When Kentucky couples get divorced, they could face some of the same tax issues illustrated by the split between actors Johnny Depp and Amber Heard. The divorce settlement for the couple reportedly required Depp to pay $7 million to his ex-wife. Media outlets, however, have disclosed that he sent the money directly to charities favored by Heard instead of directly to her.
If the direct donations did occur, then Depp could qualify for tax deductions available for giving to nonprofits. As a high-income person, the deductions could shave up to $3.5 million from his tax bill. The terms of the divorce decree, which has been officially certified, could impact the tax consequences for both Depp and Heard. His cash payment to a third party instead of his ex-wife might be considered alimony. The receipt of alimony by Heard could add to her taxable income. If the decree specifically states that the charitable donations were not alimony, then she might not owe taxes.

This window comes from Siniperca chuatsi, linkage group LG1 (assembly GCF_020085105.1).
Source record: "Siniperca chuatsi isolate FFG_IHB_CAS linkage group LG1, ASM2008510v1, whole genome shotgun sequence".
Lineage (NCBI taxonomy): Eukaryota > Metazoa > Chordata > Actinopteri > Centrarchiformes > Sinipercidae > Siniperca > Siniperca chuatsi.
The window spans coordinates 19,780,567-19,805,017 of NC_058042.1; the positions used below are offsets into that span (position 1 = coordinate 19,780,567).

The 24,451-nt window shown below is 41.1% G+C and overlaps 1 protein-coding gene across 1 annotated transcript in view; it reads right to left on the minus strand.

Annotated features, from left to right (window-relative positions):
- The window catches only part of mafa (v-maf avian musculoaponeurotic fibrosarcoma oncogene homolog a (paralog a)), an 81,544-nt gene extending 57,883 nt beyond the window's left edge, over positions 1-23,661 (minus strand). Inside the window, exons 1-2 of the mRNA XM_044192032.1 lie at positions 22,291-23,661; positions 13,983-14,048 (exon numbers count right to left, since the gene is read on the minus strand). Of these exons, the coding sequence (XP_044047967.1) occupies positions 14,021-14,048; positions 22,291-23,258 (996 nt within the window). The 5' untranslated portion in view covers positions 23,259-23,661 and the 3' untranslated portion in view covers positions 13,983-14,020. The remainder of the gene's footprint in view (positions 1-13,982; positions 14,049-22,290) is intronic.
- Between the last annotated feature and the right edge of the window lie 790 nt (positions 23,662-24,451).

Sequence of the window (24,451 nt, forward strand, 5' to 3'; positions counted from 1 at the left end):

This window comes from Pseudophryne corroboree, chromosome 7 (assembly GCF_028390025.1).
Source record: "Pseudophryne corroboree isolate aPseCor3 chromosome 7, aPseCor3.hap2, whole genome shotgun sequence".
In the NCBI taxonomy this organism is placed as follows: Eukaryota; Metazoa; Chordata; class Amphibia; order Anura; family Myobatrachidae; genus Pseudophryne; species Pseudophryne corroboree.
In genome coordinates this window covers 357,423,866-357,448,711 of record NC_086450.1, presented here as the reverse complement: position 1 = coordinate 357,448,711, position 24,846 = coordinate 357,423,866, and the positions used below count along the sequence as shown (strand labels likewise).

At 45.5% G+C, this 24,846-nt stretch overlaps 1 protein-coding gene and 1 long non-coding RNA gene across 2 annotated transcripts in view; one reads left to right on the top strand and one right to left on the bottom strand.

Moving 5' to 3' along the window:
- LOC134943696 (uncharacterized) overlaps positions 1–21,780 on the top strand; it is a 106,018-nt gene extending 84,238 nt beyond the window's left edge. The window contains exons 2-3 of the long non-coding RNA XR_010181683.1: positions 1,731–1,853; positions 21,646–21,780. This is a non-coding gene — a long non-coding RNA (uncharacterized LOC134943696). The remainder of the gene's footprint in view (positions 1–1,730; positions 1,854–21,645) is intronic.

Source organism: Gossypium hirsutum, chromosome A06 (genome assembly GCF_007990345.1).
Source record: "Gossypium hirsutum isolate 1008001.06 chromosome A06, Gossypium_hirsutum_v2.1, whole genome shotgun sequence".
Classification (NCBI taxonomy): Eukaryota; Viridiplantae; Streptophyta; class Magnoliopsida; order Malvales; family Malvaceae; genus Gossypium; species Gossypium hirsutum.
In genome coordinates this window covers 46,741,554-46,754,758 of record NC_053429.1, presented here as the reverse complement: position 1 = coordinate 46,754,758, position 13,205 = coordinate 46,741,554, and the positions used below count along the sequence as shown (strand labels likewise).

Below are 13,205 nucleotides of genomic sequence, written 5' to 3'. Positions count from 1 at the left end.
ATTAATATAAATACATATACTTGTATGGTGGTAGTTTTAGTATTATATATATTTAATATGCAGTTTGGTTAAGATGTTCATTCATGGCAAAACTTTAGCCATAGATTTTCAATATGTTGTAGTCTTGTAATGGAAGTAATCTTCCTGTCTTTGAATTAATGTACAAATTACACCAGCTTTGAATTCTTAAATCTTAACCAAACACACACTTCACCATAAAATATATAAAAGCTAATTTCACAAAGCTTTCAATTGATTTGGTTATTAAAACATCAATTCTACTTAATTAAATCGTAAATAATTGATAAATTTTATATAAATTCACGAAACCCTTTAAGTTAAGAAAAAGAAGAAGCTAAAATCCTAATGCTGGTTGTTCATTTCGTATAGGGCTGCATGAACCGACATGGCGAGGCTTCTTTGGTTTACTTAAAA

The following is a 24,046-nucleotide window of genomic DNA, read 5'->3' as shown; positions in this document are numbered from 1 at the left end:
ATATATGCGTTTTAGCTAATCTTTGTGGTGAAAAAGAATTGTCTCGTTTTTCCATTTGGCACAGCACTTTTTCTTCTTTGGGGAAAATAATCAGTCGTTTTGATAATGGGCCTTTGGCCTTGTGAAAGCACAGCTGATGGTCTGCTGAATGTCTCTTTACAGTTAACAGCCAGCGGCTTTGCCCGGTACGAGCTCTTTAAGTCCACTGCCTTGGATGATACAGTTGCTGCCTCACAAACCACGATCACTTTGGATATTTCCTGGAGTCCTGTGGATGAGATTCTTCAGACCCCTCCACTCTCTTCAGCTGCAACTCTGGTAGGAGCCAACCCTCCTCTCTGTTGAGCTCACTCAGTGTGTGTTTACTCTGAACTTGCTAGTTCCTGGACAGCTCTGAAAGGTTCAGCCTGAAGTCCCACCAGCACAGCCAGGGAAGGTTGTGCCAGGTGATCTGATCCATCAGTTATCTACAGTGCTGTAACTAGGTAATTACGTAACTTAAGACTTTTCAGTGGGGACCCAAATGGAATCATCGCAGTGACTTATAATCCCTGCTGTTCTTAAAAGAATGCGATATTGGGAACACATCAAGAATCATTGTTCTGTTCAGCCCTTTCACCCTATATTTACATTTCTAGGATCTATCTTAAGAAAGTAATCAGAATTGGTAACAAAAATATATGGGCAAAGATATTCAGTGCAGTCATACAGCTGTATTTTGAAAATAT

Classifying the donation as a property transfer could present another way to exclude it from Heard's taxable income. Once again, the divorce decree would need to state this explicitly to placate the Internal Revenue Service.
A person negotiating the terms of a divorce would need to know the Internal Revenue Service's criteria for designating assets as alimony or a property transfer. An attorney knowledgeable about the laws guiding spousal support could research the tax consequences of various approaches to payment. After examining the law, an attorney could propose settlement strategies that could limit the client's tax obligations with the appropriate language being added to the divorce decree.